Google Allows Advertisers to Pay by Viewable Impression

Posted on Tuesday, December 17th, 2013 by Print This Post Print This Post

Categories - Display, Featured, News

Viewable Impressions

Google recently announced that advertisers can now pay for display ads only when they have been viewed by a user.  The new option, called viewable CPM, applies to all ads across the Google Display Network. This is a huge win for advertisers, who have traditionally paid each time their ads are “served,” regardless of whether or not the ad was seen by the user. Viewable CPM is made possible by Google’s Active View technology, a measurement solution that detects an ad’s viewability using a JavaScript tag that records the amount of time an ad has been viewed.  As a standard, Google considers the ad to have been viewed if it is “at least 50% viewable for a minimum of one second.” Google will also provide metrics on how many viewable impressions each campaign received, providing more meaningful metrics that can drive better decision-making for future campaigns.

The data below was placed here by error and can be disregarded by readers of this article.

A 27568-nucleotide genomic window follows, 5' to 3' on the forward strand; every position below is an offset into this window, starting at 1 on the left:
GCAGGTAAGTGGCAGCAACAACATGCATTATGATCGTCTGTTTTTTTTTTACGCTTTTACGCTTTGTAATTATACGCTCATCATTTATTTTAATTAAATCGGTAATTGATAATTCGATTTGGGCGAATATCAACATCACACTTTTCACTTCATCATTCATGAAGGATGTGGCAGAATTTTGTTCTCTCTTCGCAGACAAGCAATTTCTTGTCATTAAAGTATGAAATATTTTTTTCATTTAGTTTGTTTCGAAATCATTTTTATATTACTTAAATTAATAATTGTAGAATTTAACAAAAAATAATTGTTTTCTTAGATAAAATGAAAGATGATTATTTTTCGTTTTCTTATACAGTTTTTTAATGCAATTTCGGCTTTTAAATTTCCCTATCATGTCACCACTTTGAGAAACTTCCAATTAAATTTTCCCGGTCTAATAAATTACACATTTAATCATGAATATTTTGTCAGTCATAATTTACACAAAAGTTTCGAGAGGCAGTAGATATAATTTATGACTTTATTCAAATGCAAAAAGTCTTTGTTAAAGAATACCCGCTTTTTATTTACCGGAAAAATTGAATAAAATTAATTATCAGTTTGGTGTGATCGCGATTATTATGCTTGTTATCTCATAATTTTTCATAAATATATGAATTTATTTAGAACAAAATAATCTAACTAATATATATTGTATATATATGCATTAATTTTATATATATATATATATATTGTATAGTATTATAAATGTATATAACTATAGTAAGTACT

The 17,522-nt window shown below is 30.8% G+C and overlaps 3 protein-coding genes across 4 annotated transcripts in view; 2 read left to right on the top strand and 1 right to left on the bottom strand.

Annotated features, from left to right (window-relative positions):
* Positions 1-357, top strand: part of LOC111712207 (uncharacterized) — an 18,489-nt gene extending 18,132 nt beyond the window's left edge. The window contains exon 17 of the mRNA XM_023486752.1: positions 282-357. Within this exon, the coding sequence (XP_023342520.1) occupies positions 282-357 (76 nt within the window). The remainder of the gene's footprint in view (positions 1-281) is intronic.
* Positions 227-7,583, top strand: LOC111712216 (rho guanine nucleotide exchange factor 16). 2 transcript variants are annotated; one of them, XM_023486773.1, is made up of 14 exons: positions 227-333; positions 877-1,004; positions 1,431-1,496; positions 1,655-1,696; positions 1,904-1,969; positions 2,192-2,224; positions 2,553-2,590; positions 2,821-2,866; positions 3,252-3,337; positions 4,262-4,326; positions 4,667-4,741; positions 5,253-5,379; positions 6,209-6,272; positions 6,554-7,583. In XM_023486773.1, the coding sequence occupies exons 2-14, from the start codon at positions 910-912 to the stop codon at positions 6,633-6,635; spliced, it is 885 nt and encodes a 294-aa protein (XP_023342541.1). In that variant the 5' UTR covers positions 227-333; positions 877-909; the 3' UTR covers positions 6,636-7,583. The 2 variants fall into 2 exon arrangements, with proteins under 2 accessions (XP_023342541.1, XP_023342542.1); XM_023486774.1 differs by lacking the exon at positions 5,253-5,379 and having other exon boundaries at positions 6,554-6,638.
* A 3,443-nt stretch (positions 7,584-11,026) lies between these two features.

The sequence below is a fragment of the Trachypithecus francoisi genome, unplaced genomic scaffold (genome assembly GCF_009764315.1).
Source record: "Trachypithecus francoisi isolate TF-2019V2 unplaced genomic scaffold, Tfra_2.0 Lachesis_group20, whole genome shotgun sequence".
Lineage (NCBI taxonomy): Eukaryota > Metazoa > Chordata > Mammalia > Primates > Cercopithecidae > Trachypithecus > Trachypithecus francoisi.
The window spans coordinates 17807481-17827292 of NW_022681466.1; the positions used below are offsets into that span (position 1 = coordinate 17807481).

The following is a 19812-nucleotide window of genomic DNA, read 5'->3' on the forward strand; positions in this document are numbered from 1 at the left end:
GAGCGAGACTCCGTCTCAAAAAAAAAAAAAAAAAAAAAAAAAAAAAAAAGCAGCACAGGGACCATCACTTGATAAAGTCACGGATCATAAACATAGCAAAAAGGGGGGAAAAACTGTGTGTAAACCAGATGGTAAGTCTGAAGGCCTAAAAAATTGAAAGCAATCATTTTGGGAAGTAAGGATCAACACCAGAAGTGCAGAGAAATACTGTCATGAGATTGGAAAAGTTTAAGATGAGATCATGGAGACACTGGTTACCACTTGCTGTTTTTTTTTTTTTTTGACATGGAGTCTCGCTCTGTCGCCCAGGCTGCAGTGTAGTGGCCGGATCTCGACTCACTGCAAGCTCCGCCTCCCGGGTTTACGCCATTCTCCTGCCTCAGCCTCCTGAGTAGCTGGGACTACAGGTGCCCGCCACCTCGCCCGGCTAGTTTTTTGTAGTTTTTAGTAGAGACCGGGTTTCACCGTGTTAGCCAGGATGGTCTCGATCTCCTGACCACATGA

Rick Egan, VP, Group Account Director, argues that Google’s move “makes a lot of sense.  They are trying to shake up the traditional display networks to get more people to move their budget dollars to them. Advertisers love the idea of cost per viewable impression instead of CPM. Many smaller advertisers understand the fact that if they are not doing direct buys, then their ads are not going to show in a spot that is going to influence a buying decision or make people aware of their brand. If a cost per viewable impression model is more profitable, then publishers will also abandon the CPM models where the DSPs keep the lion’s share of the fee for a more democratic model in which they can more greatly profit.”

While Google’s new viewable impressions option may appear to be exceedingly generous to advertisers, the new model will entice more advertisers to spend money on display ads, ultimately benefiting Google’s bottom line as well. If this new model becomes successful, it will be interesting to see if the other search engines follow suit and start to offer similar options in the future.

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